It’s easy enough to compact a VHDX file attached to a Windows VM: Just shut down the VM, then edit the disk and specify “Compact” as the action:
But for Linux VMs, Hyper-V doesn’t understand the disk contents as well (at all?) so you have to add an extra step. From a command prompt (sudo required), run “fstrim” for the volume(s) you want to shrink (e.g. “fstrim /opt” because I want to shrink my half-terabyte volume that churns through Windows update content). Then you can shut down the OS in the VM, compact the disk, and start the VM back up again.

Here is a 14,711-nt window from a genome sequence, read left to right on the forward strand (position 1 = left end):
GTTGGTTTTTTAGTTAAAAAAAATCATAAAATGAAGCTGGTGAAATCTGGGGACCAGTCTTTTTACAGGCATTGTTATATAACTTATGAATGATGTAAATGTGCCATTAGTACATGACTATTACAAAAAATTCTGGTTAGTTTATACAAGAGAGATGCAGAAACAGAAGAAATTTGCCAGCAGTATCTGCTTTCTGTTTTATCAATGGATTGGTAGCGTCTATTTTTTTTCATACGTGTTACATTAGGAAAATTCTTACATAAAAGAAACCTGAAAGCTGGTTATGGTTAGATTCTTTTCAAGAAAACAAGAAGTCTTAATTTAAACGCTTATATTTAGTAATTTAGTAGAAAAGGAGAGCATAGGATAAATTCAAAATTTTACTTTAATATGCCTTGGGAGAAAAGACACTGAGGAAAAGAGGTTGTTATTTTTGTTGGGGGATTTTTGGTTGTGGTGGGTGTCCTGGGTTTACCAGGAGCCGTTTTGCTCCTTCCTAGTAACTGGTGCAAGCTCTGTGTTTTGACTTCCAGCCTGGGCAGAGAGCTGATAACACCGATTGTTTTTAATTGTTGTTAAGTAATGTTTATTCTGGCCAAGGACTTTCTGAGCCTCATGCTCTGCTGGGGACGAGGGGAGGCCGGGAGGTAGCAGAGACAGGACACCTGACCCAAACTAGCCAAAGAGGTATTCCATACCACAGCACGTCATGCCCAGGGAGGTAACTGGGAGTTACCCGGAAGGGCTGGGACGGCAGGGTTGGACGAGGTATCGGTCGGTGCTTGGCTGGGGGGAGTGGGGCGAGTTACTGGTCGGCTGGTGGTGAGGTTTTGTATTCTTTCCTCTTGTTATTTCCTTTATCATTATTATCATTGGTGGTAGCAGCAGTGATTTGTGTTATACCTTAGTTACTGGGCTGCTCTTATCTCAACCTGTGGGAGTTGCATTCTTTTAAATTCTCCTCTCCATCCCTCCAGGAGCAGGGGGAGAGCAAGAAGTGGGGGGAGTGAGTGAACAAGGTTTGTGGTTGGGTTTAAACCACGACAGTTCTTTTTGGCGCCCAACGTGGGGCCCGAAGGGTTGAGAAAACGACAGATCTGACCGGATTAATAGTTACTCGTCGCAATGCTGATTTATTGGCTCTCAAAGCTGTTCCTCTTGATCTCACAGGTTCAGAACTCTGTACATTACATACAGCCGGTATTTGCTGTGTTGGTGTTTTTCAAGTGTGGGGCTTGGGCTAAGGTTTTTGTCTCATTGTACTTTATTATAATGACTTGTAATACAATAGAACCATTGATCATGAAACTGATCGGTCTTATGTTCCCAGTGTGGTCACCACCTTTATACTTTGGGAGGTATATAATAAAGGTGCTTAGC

Of course the savings will vary based on the file churn on the disk. In my case, I was able to free up nearly 200GB, which gives me breathing room for a while. (It’s sad that I can still run out of disk space with 6TB of disk space attached to my Hyper-V server. And yes, this is a self-serving post so I can find this more easily the next time I need to do this.)